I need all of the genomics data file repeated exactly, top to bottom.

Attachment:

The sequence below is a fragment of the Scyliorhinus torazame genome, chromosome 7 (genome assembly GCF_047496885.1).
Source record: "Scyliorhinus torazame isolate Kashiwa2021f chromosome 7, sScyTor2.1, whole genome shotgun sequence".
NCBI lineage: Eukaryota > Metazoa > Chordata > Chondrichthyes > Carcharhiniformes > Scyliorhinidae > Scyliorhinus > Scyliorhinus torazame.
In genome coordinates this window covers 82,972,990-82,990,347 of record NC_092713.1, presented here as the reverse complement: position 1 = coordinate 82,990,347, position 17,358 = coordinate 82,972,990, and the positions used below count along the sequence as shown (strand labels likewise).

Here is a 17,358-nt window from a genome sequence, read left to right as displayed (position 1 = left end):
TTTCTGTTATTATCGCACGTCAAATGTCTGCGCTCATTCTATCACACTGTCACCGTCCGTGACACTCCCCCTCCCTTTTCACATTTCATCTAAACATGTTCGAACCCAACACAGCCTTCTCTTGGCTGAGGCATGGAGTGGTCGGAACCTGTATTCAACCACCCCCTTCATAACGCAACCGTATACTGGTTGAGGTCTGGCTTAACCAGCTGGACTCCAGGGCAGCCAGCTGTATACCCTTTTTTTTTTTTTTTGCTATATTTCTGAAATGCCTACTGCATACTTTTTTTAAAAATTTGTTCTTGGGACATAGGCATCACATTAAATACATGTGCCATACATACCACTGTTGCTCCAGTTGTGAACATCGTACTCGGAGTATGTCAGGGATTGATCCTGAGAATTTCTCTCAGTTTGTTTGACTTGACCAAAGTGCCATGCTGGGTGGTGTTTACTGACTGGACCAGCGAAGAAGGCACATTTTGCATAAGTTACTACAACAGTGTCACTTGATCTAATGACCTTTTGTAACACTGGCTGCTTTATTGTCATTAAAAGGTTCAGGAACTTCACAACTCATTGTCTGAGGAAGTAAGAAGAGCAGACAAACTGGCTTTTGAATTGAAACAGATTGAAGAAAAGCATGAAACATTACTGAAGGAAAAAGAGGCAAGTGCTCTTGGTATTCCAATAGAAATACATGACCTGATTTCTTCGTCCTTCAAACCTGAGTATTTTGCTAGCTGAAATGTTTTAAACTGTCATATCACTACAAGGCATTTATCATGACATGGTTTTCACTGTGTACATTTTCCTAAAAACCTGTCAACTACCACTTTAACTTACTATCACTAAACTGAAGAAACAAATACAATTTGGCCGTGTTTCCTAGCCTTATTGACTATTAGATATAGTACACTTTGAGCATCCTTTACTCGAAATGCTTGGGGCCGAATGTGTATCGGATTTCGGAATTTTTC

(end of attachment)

The sequence below is a fragment of the Scyliorhinus torazame genome, chromosome 7 (genome assembly GCF_047496885.1).
Source record: "Scyliorhinus torazame isolate Kashiwa2021f chromosome 7, sScyTor2.1, whole genome shotgun sequence".
NCBI lineage: Eukaryota > Metazoa > Chordata > Chondrichthyes > Carcharhiniformes > Scyliorhinidae > Scyliorhinus > Scyliorhinus torazame.
In genome coordinates this window covers 82,972,990-82,990,347 of record NC_092713.1, presented here as the reverse complement: position 1 = coordinate 82,990,347, position 17,358 = coordinate 82,972,990, and the positions used below count along the sequence as shown (strand labels likewise).

Here is a 17,358-nt window from a genome sequence, read left to right as displayed (position 1 = left end):
TTTCTGTTATTATCGCACGTCAAATGTCTGCGCTCATTCTATCACACTGTCACCGTCCGTGACACTCCCCCTCCCTTTTCACATTTCATCTAAACATGTTCGAACCCAACACAGCCTTCTCTTGGCTGAGGCATGGAGTGGTCGGAACCTGTATTCAACCACCCCCTTCATAACGCAACCGTATACTGGTTGAGGTCTGGCTTAACCAGCTGGACTCCAGGGCAGCCAGCTGTATACCCTTTTTTTTTTTTTTTGCTATATTTCTGAAATGCCTACTGCATACTTTTTTTAAAAATTTGTTCTTGGGACATAGGCATCACATTAAATACATGTGCCATACATACCACTGTTGCTCCAGTTGTGAACATCGTACTCGGAGTATGTCAGGGATTGATCCTGAGAATTTCTCTCAGTTTGTTTGACTTGACCAAAGTGCCATGCTGGGTGGTGTTTACTGACTGGACCAGCGAAGAAGGCACATTTTGCATAAGTTACTACAACAGTGTCACTTGATCTAATGACCTTTTGTAACACTGGCTGCTTTATTGTCATTAAAAGGTTCAGGAACTTCACAACTCATTGTCTGAGGAAGTAAGAAGAGCAGACAAACTGGCTTTTGAATTGAAACAGATTGAAGAAAAGCATGAAACATTACTGAAGGAAAAAGAGGCAAGTGCTCTTGGTATTCCAATAGAAATACATGACCTGATTTCTTCGTCCTTCAAACCTGAGTATTTTGCTAGCTGAAATGTTTTAAACTGTCATATCACTACAAGGCATTTATCATGACATGGTTTTCACTGTGTACATTTTCCTAAAAACCTGTCAACTACCACTTTAACTTACTATCACTAAACTGAAGAAACAAATACAATTTGGCCGTGTTTCCTAGCCTTATTGACTATTAGATATAGTACACTTTGAGCATCCTTTACTCGAAATGCTTGGGGCCGAATGTGTATCGGATTTCGGAATTTTTC